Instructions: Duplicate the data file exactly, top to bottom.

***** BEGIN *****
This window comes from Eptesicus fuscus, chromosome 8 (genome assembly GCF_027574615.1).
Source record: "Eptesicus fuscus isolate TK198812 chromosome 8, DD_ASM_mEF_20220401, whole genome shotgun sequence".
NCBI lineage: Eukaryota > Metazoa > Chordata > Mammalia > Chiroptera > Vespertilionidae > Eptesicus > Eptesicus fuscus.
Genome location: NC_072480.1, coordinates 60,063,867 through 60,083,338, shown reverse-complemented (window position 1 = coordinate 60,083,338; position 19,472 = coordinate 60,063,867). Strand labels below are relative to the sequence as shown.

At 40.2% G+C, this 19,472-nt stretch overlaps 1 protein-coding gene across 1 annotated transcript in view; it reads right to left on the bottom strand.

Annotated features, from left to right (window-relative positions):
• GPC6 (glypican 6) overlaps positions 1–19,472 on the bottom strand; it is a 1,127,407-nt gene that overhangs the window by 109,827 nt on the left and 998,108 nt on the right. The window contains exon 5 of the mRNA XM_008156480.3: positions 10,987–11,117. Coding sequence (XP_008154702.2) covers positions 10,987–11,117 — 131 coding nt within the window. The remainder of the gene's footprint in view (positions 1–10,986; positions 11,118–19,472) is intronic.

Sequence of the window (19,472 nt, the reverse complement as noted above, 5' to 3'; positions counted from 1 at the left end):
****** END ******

This window comes from Eptesicus fuscus, chromosome 8 (genome assembly GCF_027574615.1).
Source record: "Eptesicus fuscus isolate TK198812 chromosome 8, DD_ASM_mEF_20220401, whole genome shotgun sequence".
NCBI lineage: Eukaryota > Metazoa > Chordata > Mammalia > Chiroptera > Vespertilionidae > Eptesicus > Eptesicus fuscus.
Genome location: NC_072480.1, coordinates 60,063,867 through 60,083,338, shown reverse-complemented (window position 1 = coordinate 60,083,338; position 19,472 = coordinate 60,063,867). Strand labels below are relative to the sequence as shown.

At 40.2% G+C, this 19,472-nt stretch overlaps 1 protein-coding gene across 1 annotated transcript in view; it reads right to left on the bottom strand.

Annotated features, from left to right (window-relative positions):
• GPC6 (glypican 6) overlaps positions 1–19,472 on the bottom strand; it is a 1,127,407-nt gene that overhangs the window by 109,827 nt on the left and 998,108 nt on the right. The window contains exon 5 of the mRNA XM_008156480.3: positions 10,987–11,117. Coding sequence (XP_008154702.2) covers positions 10,987–11,117 — 131 coding nt within the window. The remainder of the gene's footprint in view (positions 1–10,986; positions 11,118–19,472) is intronic.

Sequence of the window (19,472 nt, the reverse complement as noted above, 5' to 3'; positions counted from 1 at the left end):